||This article may be expanded with text translated from the corresponding article in the Japanese Wikipedia. (March 2011)|
Habu first encountered shogi in his first year of elementary school, when his classmates taught him how the shogi pieces move. He was so fascinated by the game that his mother entered him in a shogi tournament held at a local shogi club, Hachioji Shogi Club, the next summer, in 1978. Although Habu was eliminated at the preliminary stage of his first tournament with 1 win and 2 losses, from October 1978 his parents took him to the shogi club every weekend. At Hachioji Shogi Club, Habu improved so rapidly that he was promoted to amateur 5-dan, near the highest amateur rank, in October 1981 at the age of 11.
During his elementary school days, Habu regularly participated in regional shogi tournaments, mainly for children. At these tournaments, Habu eventually played against several children of the same age who would also become professional players, including Toshiyuki Moriuchi, Yasumitsu Sato and Manabu Senzaki. Those players born around 1970 are now known as the "Habu generation", not just because they were born in the same year, but also due to their outstanding achievements as players.
In July 1981, Habu qualified to participate in the Amateur Meijin Tournament as the youngest ever representative ever of the Tokyo Suburban Area, and won four tournaments for elementary school children the following August. He expressed his desire to become a professional player and asked advice from Katsuyasu Nakajima, the owner of the Hachioji Shogi Club and a pupil of Tatsuya Futakami. As Futakami's pupil, Habu applied for the Shoreikai  and was accepted as an aspirant professional in 1982.
Habu became a 4-dan professional in 1985 at the age of 14. He was the third "high school kid professional" in shogi history following Hifumi Kato and Koji Tanigawa. In 1989, at the age of 19, Habu 6-dan won the Ryu-oh championship, defeating Akira Shima who led a 4-person shogi study group Shimaken in which Habu himself took part. This was Habu's first victory in one of the seven major titles and thus he became the youngest titleholder ever at that time. The next year he lost the Ryu-oh title to Tanigawa but four months later, in 1991, Habu won the Kioh championship. Since then he has won at least one of the seven major titles every year as of 2012, and according to custom of the titleholder system he has, therefore, never been referred to by his dan ranking since winning the Ryu-oh championship in 1989.
Accumulating three wins in major championships (Ryu-oh in 1989, Kioh in 1991 and 1992), Habu actually did qualify for promotion to 9-dan in March 1992, but the existing promotion rules required him to be promoted to 8-dan first and then to wait one year before his next promotion. He was officially promoted to 9-dan on April 1, 1994 .
In 1992 Habu won the Oza championship defeating Bungo Fukuzaki to hold two titles (Kioh and Oza) simultaneously. In 1996 (February 14 to July 30), Habu achieved the remarkable feat of holding simultaneously all seven major titles (Ryu-oh, Meijin, Kisei, Oi, Oza, Kioh, and Osho).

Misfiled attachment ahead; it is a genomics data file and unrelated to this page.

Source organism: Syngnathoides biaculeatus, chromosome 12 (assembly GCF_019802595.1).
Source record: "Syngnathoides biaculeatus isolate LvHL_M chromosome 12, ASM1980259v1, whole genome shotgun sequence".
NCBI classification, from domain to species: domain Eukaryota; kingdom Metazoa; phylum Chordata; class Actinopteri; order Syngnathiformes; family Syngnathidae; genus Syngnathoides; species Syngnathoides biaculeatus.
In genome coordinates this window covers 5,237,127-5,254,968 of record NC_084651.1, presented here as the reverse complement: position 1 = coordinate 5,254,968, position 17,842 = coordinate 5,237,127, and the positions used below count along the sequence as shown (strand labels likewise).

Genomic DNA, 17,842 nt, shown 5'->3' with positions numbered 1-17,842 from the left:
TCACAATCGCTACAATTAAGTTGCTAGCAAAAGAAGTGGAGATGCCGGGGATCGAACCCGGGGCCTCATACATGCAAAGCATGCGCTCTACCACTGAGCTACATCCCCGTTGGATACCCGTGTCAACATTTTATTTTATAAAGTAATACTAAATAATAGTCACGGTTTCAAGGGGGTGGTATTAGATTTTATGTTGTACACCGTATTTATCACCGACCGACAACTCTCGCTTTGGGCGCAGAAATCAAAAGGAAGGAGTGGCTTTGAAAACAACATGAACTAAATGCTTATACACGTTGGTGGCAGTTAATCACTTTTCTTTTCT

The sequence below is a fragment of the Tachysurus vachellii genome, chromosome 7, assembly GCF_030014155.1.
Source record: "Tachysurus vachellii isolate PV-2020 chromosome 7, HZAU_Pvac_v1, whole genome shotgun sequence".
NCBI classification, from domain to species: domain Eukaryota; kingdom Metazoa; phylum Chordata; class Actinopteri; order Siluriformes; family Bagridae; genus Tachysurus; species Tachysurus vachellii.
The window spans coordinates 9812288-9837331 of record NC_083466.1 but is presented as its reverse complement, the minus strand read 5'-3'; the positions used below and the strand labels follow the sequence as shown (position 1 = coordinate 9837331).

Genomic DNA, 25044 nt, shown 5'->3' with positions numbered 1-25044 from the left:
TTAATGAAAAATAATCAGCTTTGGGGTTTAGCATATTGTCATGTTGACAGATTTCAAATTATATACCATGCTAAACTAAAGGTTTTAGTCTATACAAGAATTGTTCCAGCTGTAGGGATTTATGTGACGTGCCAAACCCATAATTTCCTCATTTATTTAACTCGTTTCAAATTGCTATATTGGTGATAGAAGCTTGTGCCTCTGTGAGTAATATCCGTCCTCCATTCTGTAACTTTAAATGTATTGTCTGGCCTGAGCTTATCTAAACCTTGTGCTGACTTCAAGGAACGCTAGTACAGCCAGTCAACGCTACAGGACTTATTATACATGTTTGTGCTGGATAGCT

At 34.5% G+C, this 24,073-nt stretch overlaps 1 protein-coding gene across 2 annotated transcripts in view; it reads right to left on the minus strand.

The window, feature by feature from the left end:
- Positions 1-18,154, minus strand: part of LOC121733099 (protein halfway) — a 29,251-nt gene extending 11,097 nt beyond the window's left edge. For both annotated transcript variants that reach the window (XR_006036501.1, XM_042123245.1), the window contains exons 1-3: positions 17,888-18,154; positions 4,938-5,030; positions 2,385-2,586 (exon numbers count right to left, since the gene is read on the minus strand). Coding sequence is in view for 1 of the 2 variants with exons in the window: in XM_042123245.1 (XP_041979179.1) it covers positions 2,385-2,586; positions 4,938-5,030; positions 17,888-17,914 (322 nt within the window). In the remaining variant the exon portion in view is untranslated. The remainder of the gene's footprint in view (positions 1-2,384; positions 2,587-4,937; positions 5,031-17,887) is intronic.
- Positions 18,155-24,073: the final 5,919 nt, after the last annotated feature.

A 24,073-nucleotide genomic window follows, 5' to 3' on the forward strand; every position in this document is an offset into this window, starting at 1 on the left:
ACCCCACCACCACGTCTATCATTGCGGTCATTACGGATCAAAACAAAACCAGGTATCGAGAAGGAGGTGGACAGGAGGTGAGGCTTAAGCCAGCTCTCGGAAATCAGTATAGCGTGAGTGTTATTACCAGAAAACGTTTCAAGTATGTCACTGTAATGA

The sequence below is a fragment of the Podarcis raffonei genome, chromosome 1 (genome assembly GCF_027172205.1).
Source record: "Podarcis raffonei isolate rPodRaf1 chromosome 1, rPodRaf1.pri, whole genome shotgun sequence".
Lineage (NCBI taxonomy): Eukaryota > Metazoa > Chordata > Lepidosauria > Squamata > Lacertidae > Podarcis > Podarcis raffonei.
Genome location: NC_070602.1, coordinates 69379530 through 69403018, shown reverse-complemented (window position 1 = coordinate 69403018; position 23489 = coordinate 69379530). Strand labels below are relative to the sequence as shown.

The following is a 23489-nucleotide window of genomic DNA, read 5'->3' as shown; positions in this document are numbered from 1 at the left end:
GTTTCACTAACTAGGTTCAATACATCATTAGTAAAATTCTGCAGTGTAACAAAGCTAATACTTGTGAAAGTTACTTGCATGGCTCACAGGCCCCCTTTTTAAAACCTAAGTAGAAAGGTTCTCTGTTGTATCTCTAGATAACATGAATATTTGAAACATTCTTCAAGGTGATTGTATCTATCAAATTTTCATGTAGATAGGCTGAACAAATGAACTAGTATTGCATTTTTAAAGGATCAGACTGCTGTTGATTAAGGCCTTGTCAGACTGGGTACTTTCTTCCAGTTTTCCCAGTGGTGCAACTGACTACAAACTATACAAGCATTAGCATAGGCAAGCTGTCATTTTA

In July 2012, Habu won his 81st shogi championship title in the Kisei Championship, becoming 1st on the all-time title-winners list, surpassing the late Yasuharu Oyama who won a total of 80 titles .
In 1996 Habu married the actress Rie Hatada, who retired from her career after marriage. As of 2012 they have two daughters. He is also one of the best chess players in Japan, with an Elo rating of 2415 (February 2014).
- 1982, December 2: 6-kyu
- 1983, February 2: 5-kyu (6 wins, 3 losses)
- 1983, March 28: 4-kyu (6 wins, no losses)
- 1983, May 11: 3-kyu: (6 wins, no losses)
- 1983, July 7: 2-kyu: (6 wins, no losses)
- 1983, August 24: 1-kyu: (6 wins, no losses)
- 1984, January 11: 1-dan (12 wins, 4 losses)
- 1984, September 10: 2-dan (14 wins, 5 losses)
- 1985, April 25: 3-dan (12 wins, 4 losses)
- 1985, December 12: 4-dan (13 wins, 4 losses)
- 1988, April 1: 5-dan (promoted to C1-class Meijinsen)
- 1989, October 1: 6-dan (being the Ryu-oh challenger)
- 1990, October 1: 7-dan (being Ryu-oh title holder himself)
- 1993, April 1: 8-dan (promoted to A-class Meijinsen)
- 1994, April 1: 9-dan (one year after of 8-dan promotion, having got qualified earlier to the 9-dan on accumulation of three major titles)
Titles and other championships
|Title||Years Held||Number of titles|
|Ryu-oh||1989, 1992, 1994, 1995, 2001, 2002||6|
|Meijin||1994–1996, 2003, 2008–2010||7|
|Kisei||1993–1995, 2000, 2008–2013 (present)||12|
|Oi||1993–2001, 2004–2006, 2011-2012 (present)||14|
|Oza||1992–2010, 2012-2013 (present)||21|
|Osho||1996–2001, 2003, 2005–2009||12|
Lifetime titles (qualified for, but awarded upon retirement or death): Lifetime (Eisei) Meijin, Lifetime Kisei, Lifetime Oi, Lifetime Oza, Lifetime Kioh, Lifetime Osho.
- Non-title tournaments
|Asahi Open||1989, 1991, 1998, 2004–2007, 2009, 2011|
|NHK Cup||1989, 1992, 1997, 1998, 1999, 2001, 2008-2011|
|Nihon Series||1991, 1998, 2003, 2010-2011|
|Ginga-sen||1997, 2000, 2001, 2004, 2006|
|Hayazashi Senshuken||1992, 1995|
Lifetime titles: Lifetime NHK Cup Champion
- Habu Meijin no Omoshiro Shōgi - Super Famicom video game
- Saikyō Habu Shōgi - Nintendo 64 video game
- Habu Yoshiharu Shogi de Kitaeru: Ketsudanryoku DS - Nintendo DS video game
- i HABU Shogi - iPhone/iPod
- 炬口勝弘 「羽生善治、生い立ちの記」、『将棋世界 ［4月臨時増刊号］七冠王、羽生善治。』 日本将棋連盟、1996年、168-175頁